It is common to avoid crucial or uncomfortable conversations and to ignore signs of impairment as passing or imagined. However, these markers of impairment are red flags for mental health concerns, including burnout, and are best addressed early. The most commonly noted signs of impending burnout are things like physical exhaustion (i.e., constant tiredness and low levels of energy), emotional exhaustion and increased cynicism (i.e., lack of empathy for others, pessimism), and lack of professional efficacy (i.e., feeling of reduced mental agility, lowered confidence, and difficulty making what seems like simple decisions at work).
2. Severity: Another factor to consider is severity of the behavioural change, emotion expressed, or the particular incident you are concerned about. For example, has this change in behaviour had a noticeable, negative and important impact on the employee’s work performance and relationships? Is this fleeting irritation or deep cynicism and agitation during most work activities? An extreme emotional outburst, reference to suicidal thoughts, or a conflict that escalates to physical harm needs to be addressed quickly.
3. Duration: Finally, consider how long this impairment or severe pattern of behaviour has persisted. It is not unusual for people to feel anxious about a potential health problem to experience a low mood after some bad news or when witnessing (or experiencing) global conflict. Typically, individuals can bounce back after some rest, the weekend off, after a longer vacation, or when the stressor itself starts to resolve. However, if this behaviour change has become less short-term and more of a general pattern, it might be time to intervene, even if that impairment isn’t necessarily what you might consider severe. In fact, it is very common that employees struggling with mental health issues or burnout to remain physically present in the workplace but perform well below the norm.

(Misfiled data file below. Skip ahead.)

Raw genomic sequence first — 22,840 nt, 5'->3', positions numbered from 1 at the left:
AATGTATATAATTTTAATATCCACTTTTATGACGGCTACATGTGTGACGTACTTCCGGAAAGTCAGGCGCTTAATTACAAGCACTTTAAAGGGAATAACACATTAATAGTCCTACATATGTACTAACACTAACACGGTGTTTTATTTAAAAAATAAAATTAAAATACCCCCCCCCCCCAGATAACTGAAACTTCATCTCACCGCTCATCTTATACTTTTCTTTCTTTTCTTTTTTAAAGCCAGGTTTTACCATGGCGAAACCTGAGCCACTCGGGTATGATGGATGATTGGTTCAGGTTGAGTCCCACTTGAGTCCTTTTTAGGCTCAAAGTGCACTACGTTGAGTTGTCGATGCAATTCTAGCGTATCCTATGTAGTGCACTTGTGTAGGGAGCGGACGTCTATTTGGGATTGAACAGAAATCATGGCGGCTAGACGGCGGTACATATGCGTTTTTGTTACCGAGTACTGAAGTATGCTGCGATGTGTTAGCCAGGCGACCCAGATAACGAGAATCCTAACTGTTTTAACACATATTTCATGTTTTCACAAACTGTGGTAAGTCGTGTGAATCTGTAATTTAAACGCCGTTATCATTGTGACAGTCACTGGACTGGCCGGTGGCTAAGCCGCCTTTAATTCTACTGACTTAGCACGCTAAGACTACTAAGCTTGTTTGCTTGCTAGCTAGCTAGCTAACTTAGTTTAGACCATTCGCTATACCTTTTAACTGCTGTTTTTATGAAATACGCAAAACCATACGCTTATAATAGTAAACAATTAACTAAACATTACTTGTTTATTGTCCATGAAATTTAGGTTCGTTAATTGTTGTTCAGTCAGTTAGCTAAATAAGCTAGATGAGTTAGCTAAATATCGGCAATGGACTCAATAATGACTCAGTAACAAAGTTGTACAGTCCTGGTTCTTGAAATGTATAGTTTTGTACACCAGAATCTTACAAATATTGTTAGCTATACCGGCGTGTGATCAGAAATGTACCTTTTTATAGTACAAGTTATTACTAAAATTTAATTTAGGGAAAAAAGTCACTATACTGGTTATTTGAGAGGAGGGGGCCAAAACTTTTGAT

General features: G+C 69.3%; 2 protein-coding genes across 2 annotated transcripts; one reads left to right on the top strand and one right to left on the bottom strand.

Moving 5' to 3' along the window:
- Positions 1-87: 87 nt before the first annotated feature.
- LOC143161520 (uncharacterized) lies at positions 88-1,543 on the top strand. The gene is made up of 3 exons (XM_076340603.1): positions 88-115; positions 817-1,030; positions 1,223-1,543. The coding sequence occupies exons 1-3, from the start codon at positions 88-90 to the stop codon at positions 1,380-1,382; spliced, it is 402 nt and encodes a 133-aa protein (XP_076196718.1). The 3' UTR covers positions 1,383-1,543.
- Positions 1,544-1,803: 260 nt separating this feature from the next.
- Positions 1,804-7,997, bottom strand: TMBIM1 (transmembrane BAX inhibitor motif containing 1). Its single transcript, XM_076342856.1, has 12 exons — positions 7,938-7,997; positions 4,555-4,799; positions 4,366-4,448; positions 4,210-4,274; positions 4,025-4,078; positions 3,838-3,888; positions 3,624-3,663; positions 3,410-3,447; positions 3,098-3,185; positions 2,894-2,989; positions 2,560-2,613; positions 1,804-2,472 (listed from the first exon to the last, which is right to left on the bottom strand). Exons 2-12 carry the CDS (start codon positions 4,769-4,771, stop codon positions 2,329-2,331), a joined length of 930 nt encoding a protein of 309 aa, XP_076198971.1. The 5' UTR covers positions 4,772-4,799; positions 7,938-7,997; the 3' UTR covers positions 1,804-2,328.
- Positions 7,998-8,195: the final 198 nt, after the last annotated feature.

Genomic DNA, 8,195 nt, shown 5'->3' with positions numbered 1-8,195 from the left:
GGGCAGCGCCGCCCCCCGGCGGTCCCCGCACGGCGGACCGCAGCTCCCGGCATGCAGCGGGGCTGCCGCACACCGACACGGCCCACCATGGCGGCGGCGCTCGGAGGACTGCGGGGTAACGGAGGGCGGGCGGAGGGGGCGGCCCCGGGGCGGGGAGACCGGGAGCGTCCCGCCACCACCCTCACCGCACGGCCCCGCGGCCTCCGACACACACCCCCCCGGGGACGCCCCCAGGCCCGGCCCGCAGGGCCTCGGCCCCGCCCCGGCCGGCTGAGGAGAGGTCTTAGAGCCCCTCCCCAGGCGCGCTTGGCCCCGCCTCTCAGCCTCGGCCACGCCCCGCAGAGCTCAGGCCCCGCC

What to do
Using the three guidelines, first reflect on whether your colleague’s mental health is something that you specifically need to (and should) address. Is this situation within your own sphere of influence, and how much so? If this is a colleague you are mildly acquainted with or if you are concerned about extreme behaviour, it may be more prudent to first address your concerns with human resources, a mental health professional or first aider in the organisation, or the individual’s direct supervisor. It is okay – and sometimes necessary – to acknowledge that there are situations that extend beyond both the expectations, the capabilities, and remit of managers. Raising your concern confidentially to a colleague that the individual trusts, and who may already be addressing this situation, can be a good first step.